While floating down a stretch of the Snake River in WY we startled this Sandhill Crane who was hidden in the grass on the river bank. They squawked a Sandhill Crane squawk and did a big jump of alarm but given the river was moving us right along they soon had the bank to themselves again.
He made it through a long cold winter safe and sound now with antlers growing fast and wrapped in a velvet coat. A young White-tailed Deer makes his way through the forest aware and quietly as he can.
One of the more unusual wildflowers we see each summer is Triteleia Grandiflora.
The tall slender stalk with only one or two basal leaves spring up out of grassy areas and are capped with a cluster of delicate yet hardy and unusual looking purple-blue flowers.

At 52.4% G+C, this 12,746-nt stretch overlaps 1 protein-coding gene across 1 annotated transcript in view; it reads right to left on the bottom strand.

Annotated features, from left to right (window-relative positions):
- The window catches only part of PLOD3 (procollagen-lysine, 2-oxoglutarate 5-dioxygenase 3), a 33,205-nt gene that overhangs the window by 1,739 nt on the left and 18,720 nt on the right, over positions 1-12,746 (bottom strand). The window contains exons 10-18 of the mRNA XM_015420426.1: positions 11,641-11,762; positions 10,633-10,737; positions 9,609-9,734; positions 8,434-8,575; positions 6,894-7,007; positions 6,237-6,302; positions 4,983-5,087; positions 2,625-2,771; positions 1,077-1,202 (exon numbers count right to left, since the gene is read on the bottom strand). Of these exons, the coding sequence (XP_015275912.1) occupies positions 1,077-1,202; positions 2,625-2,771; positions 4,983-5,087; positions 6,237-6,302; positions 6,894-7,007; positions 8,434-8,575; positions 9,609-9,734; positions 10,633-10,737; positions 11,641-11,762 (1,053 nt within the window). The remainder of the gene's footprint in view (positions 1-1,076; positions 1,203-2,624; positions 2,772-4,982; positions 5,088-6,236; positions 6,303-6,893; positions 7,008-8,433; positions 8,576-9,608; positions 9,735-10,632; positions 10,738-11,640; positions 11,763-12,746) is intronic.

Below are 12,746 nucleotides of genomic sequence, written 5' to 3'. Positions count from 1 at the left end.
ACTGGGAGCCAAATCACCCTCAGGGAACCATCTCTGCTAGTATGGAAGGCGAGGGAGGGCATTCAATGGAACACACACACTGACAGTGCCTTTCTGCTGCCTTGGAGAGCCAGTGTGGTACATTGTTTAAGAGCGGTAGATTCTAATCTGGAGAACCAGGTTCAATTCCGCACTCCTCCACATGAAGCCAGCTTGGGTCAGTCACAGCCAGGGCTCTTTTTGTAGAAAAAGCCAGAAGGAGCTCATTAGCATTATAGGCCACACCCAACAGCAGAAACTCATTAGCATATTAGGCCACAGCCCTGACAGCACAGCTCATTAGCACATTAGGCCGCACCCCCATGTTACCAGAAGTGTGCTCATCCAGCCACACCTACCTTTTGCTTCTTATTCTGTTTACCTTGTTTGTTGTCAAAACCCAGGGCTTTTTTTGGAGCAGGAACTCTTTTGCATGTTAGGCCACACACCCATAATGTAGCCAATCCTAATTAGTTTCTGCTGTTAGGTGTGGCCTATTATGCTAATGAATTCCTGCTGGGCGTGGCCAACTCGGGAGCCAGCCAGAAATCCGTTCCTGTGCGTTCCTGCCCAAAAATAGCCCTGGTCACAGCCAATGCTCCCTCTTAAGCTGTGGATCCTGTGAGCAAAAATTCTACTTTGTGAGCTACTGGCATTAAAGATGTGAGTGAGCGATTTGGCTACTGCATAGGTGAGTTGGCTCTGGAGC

A native to the pacific northwest east of the cascade mountains from Oregon into Montana, Wyoming, Utah and Idaho. We have see it growing in open Prairies and up into mountain foothills. Usually it seems that each plant is widely spaced from it’s neighbors or many times we see a single plant spring up far from others of its own species.
It’s always fun to photograph these each spring and this years we have noticed greater numbers of Triteleia Grandiflora blooming than in the previous years.
Hearing the Chickadees calling in the trees above our heads we expected to look up and see either a black-capped or mountain chickadee as we had seen them earlier this day. However to our surprise we we greeted by this little Chestnut-Backed Chickadee looking down at us and hunting insects just above our heads.
The all about birds website starts their description of this bird by calling them handsome and I would have to whole heartedly agree with that.